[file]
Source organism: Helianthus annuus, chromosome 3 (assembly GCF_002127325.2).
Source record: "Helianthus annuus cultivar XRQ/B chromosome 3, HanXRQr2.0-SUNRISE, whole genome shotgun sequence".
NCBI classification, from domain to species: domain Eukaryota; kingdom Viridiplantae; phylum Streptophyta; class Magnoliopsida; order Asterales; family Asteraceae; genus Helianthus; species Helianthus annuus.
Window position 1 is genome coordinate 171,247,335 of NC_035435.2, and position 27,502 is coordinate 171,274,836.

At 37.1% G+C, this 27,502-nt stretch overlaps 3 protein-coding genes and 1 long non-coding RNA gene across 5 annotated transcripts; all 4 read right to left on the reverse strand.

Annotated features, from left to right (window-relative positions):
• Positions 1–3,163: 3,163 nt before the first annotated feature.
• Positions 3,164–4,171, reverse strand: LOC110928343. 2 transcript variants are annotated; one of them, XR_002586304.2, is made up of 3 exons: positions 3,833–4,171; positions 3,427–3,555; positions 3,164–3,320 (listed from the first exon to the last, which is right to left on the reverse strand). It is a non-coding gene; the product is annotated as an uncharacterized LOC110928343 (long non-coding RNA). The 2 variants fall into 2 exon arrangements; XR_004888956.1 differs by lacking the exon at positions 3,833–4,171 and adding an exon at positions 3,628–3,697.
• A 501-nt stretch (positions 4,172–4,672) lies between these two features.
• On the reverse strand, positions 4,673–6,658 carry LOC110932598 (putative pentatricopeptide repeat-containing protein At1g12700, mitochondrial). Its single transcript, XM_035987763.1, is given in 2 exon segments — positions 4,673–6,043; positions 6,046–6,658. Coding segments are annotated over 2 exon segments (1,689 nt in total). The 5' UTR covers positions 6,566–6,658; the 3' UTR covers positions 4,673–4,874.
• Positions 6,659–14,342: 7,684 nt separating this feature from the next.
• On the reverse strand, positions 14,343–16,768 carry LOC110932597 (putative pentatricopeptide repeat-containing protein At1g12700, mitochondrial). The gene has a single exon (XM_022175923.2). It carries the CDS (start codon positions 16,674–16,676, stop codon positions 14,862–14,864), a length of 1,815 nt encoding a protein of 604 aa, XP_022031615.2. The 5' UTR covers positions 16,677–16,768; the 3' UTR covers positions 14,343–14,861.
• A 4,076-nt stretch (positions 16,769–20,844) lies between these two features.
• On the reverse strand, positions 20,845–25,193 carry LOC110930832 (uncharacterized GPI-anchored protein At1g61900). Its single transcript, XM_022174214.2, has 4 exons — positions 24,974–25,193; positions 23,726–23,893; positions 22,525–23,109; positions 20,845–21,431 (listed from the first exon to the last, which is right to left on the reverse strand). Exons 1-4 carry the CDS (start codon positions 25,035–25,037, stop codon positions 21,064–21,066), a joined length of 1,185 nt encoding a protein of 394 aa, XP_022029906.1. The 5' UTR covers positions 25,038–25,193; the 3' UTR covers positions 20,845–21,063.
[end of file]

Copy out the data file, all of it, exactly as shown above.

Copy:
Source organism: Helianthus annuus, chromosome 3 (assembly GCF_002127325.2).
Source record: "Helianthus annuus cultivar XRQ/B chromosome 3, HanXRQr2.0-SUNRISE, whole genome shotgun sequence".
NCBI classification, from domain to species: domain Eukaryota; kingdom Viridiplantae; phylum Streptophyta; class Magnoliopsida; order Asterales; family Asteraceae; genus Helianthus; species Helianthus annuus.
Window position 1 is genome coordinate 171,247,335 of NC_035435.2, and position 27,502 is coordinate 171,274,836.

At 37.1% G+C, this 27,502-nt stretch overlaps 3 protein-coding genes and 1 long non-coding RNA gene across 5 annotated transcripts; all 4 read right to left on the reverse strand.

Annotated features, from left to right (window-relative positions):
• Positions 1–3,163: 3,163 nt before the first annotated feature.
• Positions 3,164–4,171, reverse strand: LOC110928343. 2 transcript variants are annotated; one of them, XR_002586304.2, is made up of 3 exons: positions 3,833–4,171; positions 3,427–3,555; positions 3,164–3,320 (listed from the first exon to the last, which is right to left on the reverse strand). It is a non-coding gene; the product is annotated as an uncharacterized LOC110928343 (long non-coding RNA). The 2 variants fall into 2 exon arrangements; XR_004888956.1 differs by lacking the exon at positions 3,833–4,171 and adding an exon at positions 3,628–3,697.
• A 501-nt stretch (positions 4,172–4,672) lies between these two features.
• On the reverse strand, positions 4,673–6,658 carry LOC110932598 (putative pentatricopeptide repeat-containing protein At1g12700, mitochondrial). Its single transcript, XM_035987763.1, is given in 2 exon segments — positions 4,673–6,043; positions 6,046–6,658. Coding segments are annotated over 2 exon segments (1,689 nt in total). The 5' UTR covers positions 6,566–6,658; the 3' UTR covers positions 4,673–4,874.
• Positions 6,659–14,342: 7,684 nt separating this feature from the next.
• On the reverse strand, positions 14,343–16,768 carry LOC110932597 (putative pentatricopeptide repeat-containing protein At1g12700, mitochondrial). The gene has a single exon (XM_022175923.2). It carries the CDS (start codon positions 16,674–16,676, stop codon positions 14,862–14,864), a length of 1,815 nt encoding a protein of 604 aa, XP_022031615.2. The 5' UTR covers positions 16,677–16,768; the 3' UTR covers positions 14,343–14,861.
• A 4,076-nt stretch (positions 16,769–20,844) lies between these two features.
• On the reverse strand, positions 20,845–25,193 carry LOC110930832 (uncharacterized GPI-anchored protein At1g61900). Its single transcript, XM_022174214.2, has 4 exons — positions 24,974–25,193; positions 23,726–23,893; positions 22,525–23,109; positions 20,845–21,431 (listed from the first exon to the last, which is right to left on the reverse strand). Exons 1-4 carry the CDS (start codon positions 25,035–25,037, stop codon positions 21,064–21,066), a joined length of 1,185 nt encoding a protein of 394 aa, XP_022029906.1. The 5' UTR covers positions 25,038–25,193; the 3' UTR covers positions 20,845–21,063.